The diagram below summarizes the pathways to national progress from 2017 to 2018 and the expectations for 2019. Thus, in addition to maintaining the gains of 2018, it is expected that at the end of 2019, the Ministry of Water and Sanitation will have defined strategic orientations for the sector's organisational reform to better address the significant challenges of SDGs 6.1 and 6.2. Indeed, the need for this reform is enshrined in the governance programme for the water and sanitation sector, adopted by the Ministry within the framework of the SDGs. It is also expected that the Ministry will have adopted and started implementing a new strategy for managing public drinking water services in rural and semi-urban areas, building on the strengths and weaknesses of the current model and taking into account the ambitions of SDGs 6.1 and 6.2 to provide safely managed services. Finally, it is expected that by the end of 2019, the sector's standards, criteria and indicators will have been revised to align with the JMP methodology in order to facilitate the orientation of actions to achieve SDGs 6.1 and 6.2.
At the end of 2018, the water sector in Banfora launched the municipal strategic plan for public drinking water and sanitation services by 2030. The plan, drawn up with the technical assistance of IRC, was officially launched by the Town Hall following a mobilisation of a broad selection of local stakeholders (economic, cultural, traditional, social and religious leaders), national government and parliamentary authorities and international technical and financial partners based in Burkina Faso. This dynamic has enabled the Mayor and his executive team to get the broad support of all strategic stakeholders for the successful implementation of the strategic plan, with concrete commitments to finance the 2020 action plan. The launch of the plan also represents a decisive turning point in the leadership on drinking water and sanitation by the officials of the Town Hall of Banfora (elected officials and technicians) who were congratulated by the most important government authorities for their outstanding efforts.
Despite this important progress, the models for the provision of drinking water and sanitation services in Banfora remain generally dysfunctional and fail to ensure safely managed services in line with the ambition set out in the strategic plan. Also, the interventions of the various local and external stakeholders for drinking water and sanitation are neither coordinated nor clearly aligned with the requirements of the strategic plan.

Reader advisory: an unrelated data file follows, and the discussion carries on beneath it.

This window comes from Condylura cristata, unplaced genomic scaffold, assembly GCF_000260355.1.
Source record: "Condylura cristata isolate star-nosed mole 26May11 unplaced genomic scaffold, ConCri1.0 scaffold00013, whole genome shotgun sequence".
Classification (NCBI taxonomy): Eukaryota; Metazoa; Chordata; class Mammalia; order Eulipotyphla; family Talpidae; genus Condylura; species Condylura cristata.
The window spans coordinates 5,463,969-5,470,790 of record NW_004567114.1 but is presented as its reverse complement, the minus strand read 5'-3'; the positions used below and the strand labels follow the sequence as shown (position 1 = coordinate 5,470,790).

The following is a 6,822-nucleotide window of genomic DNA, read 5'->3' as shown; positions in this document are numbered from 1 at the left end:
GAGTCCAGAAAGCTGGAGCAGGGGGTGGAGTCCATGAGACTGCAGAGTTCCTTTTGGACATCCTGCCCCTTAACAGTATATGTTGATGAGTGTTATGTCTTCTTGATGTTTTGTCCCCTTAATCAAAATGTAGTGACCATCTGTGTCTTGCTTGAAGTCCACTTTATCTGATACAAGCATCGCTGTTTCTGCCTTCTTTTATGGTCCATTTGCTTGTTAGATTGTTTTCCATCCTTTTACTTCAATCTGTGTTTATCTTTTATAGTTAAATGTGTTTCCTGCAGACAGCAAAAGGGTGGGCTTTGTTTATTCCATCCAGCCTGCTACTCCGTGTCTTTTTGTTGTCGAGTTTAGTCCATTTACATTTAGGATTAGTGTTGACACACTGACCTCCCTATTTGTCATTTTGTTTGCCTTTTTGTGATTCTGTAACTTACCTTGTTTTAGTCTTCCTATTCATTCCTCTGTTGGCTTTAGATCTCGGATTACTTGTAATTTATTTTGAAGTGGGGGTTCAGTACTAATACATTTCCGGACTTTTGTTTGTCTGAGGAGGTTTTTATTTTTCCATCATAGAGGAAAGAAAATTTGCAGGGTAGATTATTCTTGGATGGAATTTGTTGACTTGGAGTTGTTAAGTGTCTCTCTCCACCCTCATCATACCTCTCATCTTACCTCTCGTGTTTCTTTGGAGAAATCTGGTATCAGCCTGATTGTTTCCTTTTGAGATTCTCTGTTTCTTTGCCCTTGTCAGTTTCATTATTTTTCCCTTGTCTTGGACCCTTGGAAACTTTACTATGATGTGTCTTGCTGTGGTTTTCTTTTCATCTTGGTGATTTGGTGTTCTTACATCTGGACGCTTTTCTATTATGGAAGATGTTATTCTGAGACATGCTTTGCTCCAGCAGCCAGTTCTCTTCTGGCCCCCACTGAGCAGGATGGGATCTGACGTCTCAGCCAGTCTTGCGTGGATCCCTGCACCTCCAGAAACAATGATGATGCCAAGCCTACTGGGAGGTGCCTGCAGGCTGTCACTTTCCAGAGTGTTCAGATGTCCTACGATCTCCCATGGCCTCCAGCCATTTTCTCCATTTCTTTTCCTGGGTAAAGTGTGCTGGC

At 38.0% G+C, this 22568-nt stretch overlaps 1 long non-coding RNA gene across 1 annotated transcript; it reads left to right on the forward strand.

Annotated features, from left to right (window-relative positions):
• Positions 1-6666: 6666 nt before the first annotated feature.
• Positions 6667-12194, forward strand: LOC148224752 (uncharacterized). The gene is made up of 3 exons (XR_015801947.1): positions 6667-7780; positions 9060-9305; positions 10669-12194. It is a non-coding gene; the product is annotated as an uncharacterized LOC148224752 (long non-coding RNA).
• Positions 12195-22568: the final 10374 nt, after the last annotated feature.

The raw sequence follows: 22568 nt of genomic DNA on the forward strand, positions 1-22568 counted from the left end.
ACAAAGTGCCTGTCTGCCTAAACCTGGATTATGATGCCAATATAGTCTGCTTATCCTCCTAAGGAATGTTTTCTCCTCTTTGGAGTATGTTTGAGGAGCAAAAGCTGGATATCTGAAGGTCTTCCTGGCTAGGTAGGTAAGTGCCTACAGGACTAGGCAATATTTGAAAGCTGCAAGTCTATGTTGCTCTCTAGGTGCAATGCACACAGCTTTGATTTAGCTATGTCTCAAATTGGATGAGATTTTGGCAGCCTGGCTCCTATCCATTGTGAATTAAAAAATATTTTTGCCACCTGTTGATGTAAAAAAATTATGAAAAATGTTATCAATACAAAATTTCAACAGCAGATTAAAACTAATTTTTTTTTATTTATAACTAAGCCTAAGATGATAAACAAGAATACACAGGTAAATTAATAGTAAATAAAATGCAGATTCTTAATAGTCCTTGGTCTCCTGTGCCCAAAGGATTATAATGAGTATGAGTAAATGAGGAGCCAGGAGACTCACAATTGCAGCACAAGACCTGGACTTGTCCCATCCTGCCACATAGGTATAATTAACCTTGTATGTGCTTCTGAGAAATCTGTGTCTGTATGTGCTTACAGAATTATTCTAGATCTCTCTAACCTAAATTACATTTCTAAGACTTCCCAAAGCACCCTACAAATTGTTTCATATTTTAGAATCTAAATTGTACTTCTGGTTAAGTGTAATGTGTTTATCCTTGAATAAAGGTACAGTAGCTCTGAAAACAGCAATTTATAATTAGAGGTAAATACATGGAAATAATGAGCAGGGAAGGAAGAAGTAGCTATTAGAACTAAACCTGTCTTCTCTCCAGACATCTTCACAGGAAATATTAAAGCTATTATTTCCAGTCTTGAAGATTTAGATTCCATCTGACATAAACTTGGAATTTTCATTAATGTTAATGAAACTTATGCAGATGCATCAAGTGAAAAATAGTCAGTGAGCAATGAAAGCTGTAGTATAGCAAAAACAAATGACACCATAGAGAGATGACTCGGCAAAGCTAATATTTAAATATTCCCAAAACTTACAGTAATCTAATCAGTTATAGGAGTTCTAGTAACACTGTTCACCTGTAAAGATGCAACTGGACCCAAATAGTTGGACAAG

The diagram below summarises the pathways to progress in the municipality of Banfora from 2017 to 2018 and the expectations for 2019. Thus, in addition to maintaining the achievements of 2018, it is expected that at the end of 2019, the Town Hall of Banfora will coordinate and supervise all interventions relating to drinking water and sanitation in order to improve their alignment with the strategic plan. Coordination and supervision require the implementation of mechanisms to formalise relations between stakeholders and the Town Hall, the definition of rules to be respected by stakeholders and the facilitation of dialogue and accountability mechanisms between partners and the Town Hall. It is also expected that the Town Hall will have started implementing the restructuring and organisational strengthening plan for the water and sanitation technical service with a view to improve operational support for the implementation of the strategic plan. It is then expected that at the end of 2019, the Town Hall, in collaboration with ONEA and the major technical stakeholders, will have defined a new model for the operation of drinking water services in rural areas, accompanied by a deployment plan. This model must reflect the Town Hall's ambitions to provide safely managed services throughout the territory. The Town Hall must also continue efforts to mobilise resources to finance the strategic plan. These efforts will be evaluated through a report presenting the situation of the plan's financing and the gap that remains to be filled for achieving the 2020 horizon. Finally, the Town Hall must have established a drinking water supply asset management plan, which the water and sanitation technical service will be responsible for.